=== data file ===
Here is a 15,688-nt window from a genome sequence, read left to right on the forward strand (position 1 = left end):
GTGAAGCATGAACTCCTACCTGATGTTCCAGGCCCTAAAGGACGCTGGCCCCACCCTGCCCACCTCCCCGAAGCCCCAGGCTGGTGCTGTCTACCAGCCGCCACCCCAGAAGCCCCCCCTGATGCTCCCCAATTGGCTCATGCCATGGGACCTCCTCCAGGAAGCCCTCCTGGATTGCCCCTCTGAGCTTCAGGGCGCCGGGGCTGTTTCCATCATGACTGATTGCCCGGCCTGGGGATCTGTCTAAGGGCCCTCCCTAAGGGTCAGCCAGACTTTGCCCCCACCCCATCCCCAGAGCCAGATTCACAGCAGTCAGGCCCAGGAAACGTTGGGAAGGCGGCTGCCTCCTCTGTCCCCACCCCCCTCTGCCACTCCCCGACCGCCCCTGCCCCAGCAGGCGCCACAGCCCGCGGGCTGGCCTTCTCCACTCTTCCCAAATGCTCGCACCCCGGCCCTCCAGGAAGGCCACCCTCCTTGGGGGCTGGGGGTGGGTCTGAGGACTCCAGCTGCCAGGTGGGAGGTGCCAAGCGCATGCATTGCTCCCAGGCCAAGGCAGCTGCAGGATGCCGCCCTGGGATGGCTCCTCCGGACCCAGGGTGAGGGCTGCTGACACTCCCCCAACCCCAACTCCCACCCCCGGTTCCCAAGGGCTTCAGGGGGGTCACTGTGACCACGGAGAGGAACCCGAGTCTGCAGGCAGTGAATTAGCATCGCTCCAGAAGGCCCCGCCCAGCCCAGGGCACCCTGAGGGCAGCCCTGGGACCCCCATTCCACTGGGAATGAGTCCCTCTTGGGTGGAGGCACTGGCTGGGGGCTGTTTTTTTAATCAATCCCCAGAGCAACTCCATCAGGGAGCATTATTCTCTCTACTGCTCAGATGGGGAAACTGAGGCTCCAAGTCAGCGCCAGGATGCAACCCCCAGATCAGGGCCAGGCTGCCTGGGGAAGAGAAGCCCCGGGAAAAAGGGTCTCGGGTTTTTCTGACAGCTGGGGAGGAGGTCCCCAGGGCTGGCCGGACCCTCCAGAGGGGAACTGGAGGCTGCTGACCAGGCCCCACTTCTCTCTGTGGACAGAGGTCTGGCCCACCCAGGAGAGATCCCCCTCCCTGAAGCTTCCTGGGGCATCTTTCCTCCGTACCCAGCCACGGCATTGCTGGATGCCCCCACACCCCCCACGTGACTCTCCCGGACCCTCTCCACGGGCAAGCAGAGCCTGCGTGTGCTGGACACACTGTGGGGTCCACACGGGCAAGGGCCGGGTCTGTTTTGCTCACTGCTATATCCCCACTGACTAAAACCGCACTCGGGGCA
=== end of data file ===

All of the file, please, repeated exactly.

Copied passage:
Here is a 15,688-nt window from a genome sequence, read left to right on the forward strand (position 1 = left end):
GTGAAGCATGAACTCCTACCTGATGTTCCAGGCCCTAAAGGACGCTGGCCCCACCCTGCCCACCTCCCCGAAGCCCCAGGCTGGTGCTGTCTACCAGCCGCCACCCCAGAAGCCCCCCCTGATGCTCCCCAATTGGCTCATGCCATGGGACCTCCTCCAGGAAGCCCTCCTGGATTGCCCCTCTGAGCTTCAGGGCGCCGGGGCTGTTTCCATCATGACTGATTGCCCGGCCTGGGGATCTGTCTAAGGGCCCTCCCTAAGGGTCAGCCAGACTTTGCCCCCACCCCATCCCCAGAGCCAGATTCACAGCAGTCAGGCCCAGGAAACGTTGGGAAGGCGGCTGCCTCCTCTGTCCCCACCCCCCTCTGCCACTCCCCGACCGCCCCTGCCCCAGCAGGCGCCACAGCCCGCGGGCTGGCCTTCTCCACTCTTCCCAAATGCTCGCACCCCGGCCCTCCAGGAAGGCCACCCTCCTTGGGGGCTGGGGGTGGGTCTGAGGACTCCAGCTGCCAGGTGGGAGGTGCCAAGCGCATGCATTGCTCCCAGGCCAAGGCAGCTGCAGGATGCCGCCCTGGGATGGCTCCTCCGGACCCAGGGTGAGGGCTGCTGACACTCCCCCAACCCCAACTCCCACCCCCGGTTCCCAAGGGCTTCAGGGGGGTCACTGTGACCACGGAGAGGAACCCGAGTCTGCAGGCAGTGAATTAGCATCGCTCCAGAAGGCCCCGCCCAGCCCAGGGCACCCTGAGGGCAGCCCTGGGACCCCCATTCCACTGGGAATGAGTCCCTCTTGGGTGGAGGCACTGGCTGGGGGCTGTTTTTTTAATCAATCCCCAGAGCAACTCCATCAGGGAGCATTATTCTCTCTACTGCTCAGATGGGGAAACTGAGGCTCCAAGTCAGCGCCAGGATGCAACCCCCAGATCAGGGCCAGGCTGCCTGGGGAAGAGAAGCCCCGGGAAAAAGGGTCTCGGGTTTTTCTGACAGCTGGGGAGGAGGTCCCCAGGGCTGGCCGGACCCTCCAGAGGGGAACTGGAGGCTGCTGACCAGGCCCCACTTCTCTCTGTGGACAGAGGTCTGGCCCACCCAGGAGAGATCCCCCTCCCTGAAGCTTCCTGGGGCATCTTTCCTCCGTACCCAGCCACGGCATTGCTGGATGCCCCCACACCCCCCACGTGACTCTCCCGGACCCTCTCCACGGGCAAGCAGAGCCTGCGTGTGCTGGACACACTGTGGGGTCCACACGGGCAAGGGCCGGGTCTGTTTTGCTCACTGCTATATCCCCACTGACTAAAACCGCACTCGGGGCA